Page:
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Interviews

Steve Berrios: Latin Jazz Innovator

By Published: October 30, 2007
SB: Right. Yeah, it's weird.

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On Hip-Hop and the Music Biz

AAJ: So what do you think of current state of the music biz? Is it just as corrupt as it's always been?

SB: Yeah, it's still corrupt. It's even gone up a couple of notches since I first started out. But getting beat is getting beat. For instance all the hip-hoppers now get tons of money, deliberately, to keep the music ignorant.

AAJ: Do you think they even realize that?

SB: No, they have no idea. They're so confused they call themselves musicians. That's a joke; that shows you how confused they are. All they got is all this bling and diamonds, but their not saying anything, and they give them all this money to keep the masses ignorant. Because at first when hip-hop came out there were a couple of groups that were saying things that were relevant but they wiped them out. So all you see is this little nonsense now and there's no music happening. And also when they wiped music programs out of the public schools that's how hip-hop came about, because the kids had no instruments, so music has gone backwards thirty or forty years.



I think it's a drag, they should have more music in the schools. But can you imagine those hip-hoppers singing or reciting those same songs, if you want to call them songs, thirty years from now? It's crazy. And not to pat myself on the back, but I think any of the tunes I recorded on my two records, you could play them thirty years from now and they would still be valid. So that makes a difference. I mean, Duke Ellington and all that stuff, it still sounds great today.

Steve Berrios AAJ: Well he was a consummate musician, as you well know.

SB: Exactly, he was a musician not a rapper. And I'm not against rappers because that's an old tradition too, you know the African griots, the oral tradition, I respect that. But it has to mean something, you gotta say something. You know James Baldwin, Langston Hughes those were some bad cats. Even in our stuff, the bata, that's a language we're not just making stuff up, it's already set. It's an oral tradition that's been passed down over hundreds of years.

AAJ: And that's a testament to people who came over here through the Middle Passage and were able to hold on to that. Maybe the rappers should take that into consideration.

SB: Yeah, but they can't they're blindfolded. They're pawns, they're being used.

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Epilogue

AAJ: If you were able to have a dream session and put together any group of cats for a recording who would get?

SB: It depends on what kind of music. On my second album I was gonna do a duet piece with Max. He agreed and we were gonna do a drum set duet, but it never materialized. Another thing, I've always had a dream of Elvin Jones and Los Munequitos playing together. I know it would've worked. To have the Munequitos play a rumba and then Elvin play on top, I know that would've been hip. Not that Elvin would have to play authentic rumba beats, but just the way he played, along with what they did, that would've been a motherfucker.

AAJ: What kind of music do you like to listen to for inspiration?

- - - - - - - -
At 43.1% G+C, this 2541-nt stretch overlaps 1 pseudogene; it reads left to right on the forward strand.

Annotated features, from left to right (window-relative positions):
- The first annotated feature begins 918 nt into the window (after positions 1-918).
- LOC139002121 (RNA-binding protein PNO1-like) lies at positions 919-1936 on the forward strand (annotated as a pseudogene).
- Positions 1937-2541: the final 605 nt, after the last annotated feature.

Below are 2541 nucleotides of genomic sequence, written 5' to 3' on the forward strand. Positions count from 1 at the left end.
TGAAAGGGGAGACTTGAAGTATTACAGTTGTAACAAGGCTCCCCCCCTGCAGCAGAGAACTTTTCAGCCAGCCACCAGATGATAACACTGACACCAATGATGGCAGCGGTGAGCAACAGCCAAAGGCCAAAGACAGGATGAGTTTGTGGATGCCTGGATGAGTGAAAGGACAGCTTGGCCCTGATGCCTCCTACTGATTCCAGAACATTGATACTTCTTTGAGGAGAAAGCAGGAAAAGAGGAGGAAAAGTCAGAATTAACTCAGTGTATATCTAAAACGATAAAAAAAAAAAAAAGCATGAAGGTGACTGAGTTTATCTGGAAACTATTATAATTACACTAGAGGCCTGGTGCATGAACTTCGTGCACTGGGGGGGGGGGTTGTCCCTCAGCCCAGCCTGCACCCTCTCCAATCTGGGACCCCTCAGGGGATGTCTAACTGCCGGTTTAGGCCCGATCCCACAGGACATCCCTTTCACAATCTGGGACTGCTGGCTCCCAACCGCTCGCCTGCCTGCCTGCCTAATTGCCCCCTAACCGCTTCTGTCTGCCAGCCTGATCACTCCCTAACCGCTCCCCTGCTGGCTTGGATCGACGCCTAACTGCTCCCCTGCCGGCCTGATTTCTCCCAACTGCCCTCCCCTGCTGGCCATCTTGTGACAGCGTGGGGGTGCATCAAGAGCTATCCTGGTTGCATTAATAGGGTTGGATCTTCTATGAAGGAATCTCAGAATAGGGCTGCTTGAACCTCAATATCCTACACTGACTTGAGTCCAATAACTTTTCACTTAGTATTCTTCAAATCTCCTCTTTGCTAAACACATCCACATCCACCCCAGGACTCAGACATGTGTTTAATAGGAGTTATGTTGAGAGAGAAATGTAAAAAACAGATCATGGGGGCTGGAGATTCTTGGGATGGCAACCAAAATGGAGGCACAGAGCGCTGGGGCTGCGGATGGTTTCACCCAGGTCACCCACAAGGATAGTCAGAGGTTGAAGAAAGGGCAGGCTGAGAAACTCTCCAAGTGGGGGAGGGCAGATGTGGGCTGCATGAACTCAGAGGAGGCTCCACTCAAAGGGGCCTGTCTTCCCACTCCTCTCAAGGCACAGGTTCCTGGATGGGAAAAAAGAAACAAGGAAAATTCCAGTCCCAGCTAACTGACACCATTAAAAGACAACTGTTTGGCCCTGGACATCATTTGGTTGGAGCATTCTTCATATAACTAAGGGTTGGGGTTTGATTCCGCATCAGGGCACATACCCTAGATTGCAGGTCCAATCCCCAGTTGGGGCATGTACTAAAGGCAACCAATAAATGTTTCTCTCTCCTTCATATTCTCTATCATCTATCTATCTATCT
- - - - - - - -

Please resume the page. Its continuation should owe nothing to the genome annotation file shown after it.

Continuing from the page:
SB: Anything old, like old Blue Note stuff. Sometimes I get in the mood where I don't even listen to any music for awhile. When I want to put something on I either put on something new like Cuban Timba or old Blue Notes or Impulse records for the jazz stuff. I like a lot of Miles, Miles and Gil Evans, that kind of stuff. I don't listen to too much percussion stuff, I like more quiet stuff. I like Brazilian music. Sometimes I put some drum oriented stuff on but usually I like more lyrical stuff just to cool me out.


Selected Discography

Jerry Gonzalez/The Fort Apache Band, Rumba Buhaina (Random Chance, 2005)
Larry Willis, Sanctuary (Mapleshade, 2003)
Bill O'Connell Latin Jazz Project, Black Sand (Random Chance, 2001)
Mongo Santamaria, Skin On Skin: The Mongo Santamaria Anthology (Rhino, 1999)
Sonny Fortune, In The Spirit Of John Coltrane (Shanachie, 1999)
Mingus Big Band, Que Viva Mingus (Dreyfus, 1997)
Steve Berrios/Son Bacheche, And Then Some (Milestone, 1996)
Jerry Gonzalez/The Fort Apache Band, Fire Dance: Live At Blues Alley (Milestone, 1996)
Steve Berrios/Son Bacheche, First World (Milestone, 1995)
Chico O'Farrill, Pure Emotion (Milestone, 1995)
Eddie Henderson, Dark Shadows (Milestone, 1995)
Various Artists, Calle 54 (Miramax Entertainment, 1993) (DVD)
Steve Berrios, Latin Rhythms Applied To The Drum Set (Alchemy Pictures, 1992) (Instructional DVD)
Hilton Ruiz, Manhattan Mambo (Telarc, 1992)
Papo Vazquez, Breakout (Timeless, 1992)
Jerry Gonzalez/The Fort Apache Band, Moliendo Café (Sunnyside, 1991)
Charles Fambrough, The Proper Angle (CTI, 1991)
Jerry Gonzalez/The Fort Apache Band, Earthdance (Sunnyside, 1990)
Michael Brecker, Now You See it...Now You Don't (GRP, 1990)
Milton Cardona, Bembe (American Clave, 1987)
Ray Mantilla, Synergy (Red Records, 1986)
Jerry Gonzalez/The Fort Apache Band, The River Is Deep (Enja, 1982)
Mongo Santamaria/Dizzy Gillespie/Toots Thielemans, Summertime (Pablo, 1981)
Randy Weston, Carnival (Arista, 1975)
Mongo Santamaria, Mongo At Montreux (Atlantic, 1971)

Photo Credits
Bottom Photo: Michael Wilderman
All Other Photos: Courtesy of Steve Berrios at MySpace



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